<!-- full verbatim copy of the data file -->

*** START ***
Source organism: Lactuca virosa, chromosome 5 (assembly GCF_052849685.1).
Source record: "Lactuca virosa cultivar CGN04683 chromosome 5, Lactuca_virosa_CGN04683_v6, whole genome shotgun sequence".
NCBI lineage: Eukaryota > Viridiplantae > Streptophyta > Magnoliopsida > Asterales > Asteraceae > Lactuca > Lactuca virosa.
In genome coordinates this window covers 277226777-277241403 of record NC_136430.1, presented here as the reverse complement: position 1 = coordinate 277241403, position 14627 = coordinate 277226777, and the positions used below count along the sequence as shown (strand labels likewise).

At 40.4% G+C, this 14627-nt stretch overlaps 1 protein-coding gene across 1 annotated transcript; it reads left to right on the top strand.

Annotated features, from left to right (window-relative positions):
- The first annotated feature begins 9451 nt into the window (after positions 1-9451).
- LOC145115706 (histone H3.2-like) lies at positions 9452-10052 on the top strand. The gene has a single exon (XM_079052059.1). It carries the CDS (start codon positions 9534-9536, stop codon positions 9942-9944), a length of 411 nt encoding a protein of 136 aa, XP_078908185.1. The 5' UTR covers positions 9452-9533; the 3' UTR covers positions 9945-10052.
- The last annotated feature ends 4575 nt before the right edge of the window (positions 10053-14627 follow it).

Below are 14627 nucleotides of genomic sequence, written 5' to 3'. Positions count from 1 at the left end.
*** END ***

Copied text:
Source organism: Lactuca virosa, chromosome 5 (assembly GCF_052849685.1).
Source record: "Lactuca virosa cultivar CGN04683 chromosome 5, Lactuca_virosa_CGN04683_v6, whole genome shotgun sequence".
NCBI lineage: Eukaryota > Viridiplantae > Streptophyta > Magnoliopsida > Asterales > Asteraceae > Lactuca > Lactuca virosa.
In genome coordinates this window covers 277226777-277241403 of record NC_136430.1, presented here as the reverse complement: position 1 = coordinate 277241403, position 14627 = coordinate 277226777, and the positions used below count along the sequence as shown (strand labels likewise).

At 40.4% G+C, this 14627-nt stretch overlaps 1 protein-coding gene across 1 annotated transcript; it reads left to right on the top strand.

Annotated features, from left to right (window-relative positions):
- The first annotated feature begins 9451 nt into the window (after positions 1-9451).
- LOC145115706 (histone H3.2-like) lies at positions 9452-10052 on the top strand. The gene has a single exon (XM_079052059.1). It carries the CDS (start codon positions 9534-9536, stop codon positions 9942-9944), a length of 411 nt encoding a protein of 136 aa, XP_078908185.1. The 5' UTR covers positions 9452-9533; the 3' UTR covers positions 9945-10052.
- The last annotated feature ends 4575 nt before the right edge of the window (positions 10053-14627 follow it).

Below are 14627 nucleotides of genomic sequence, written 5' to 3'. Positions count from 1 at the left end.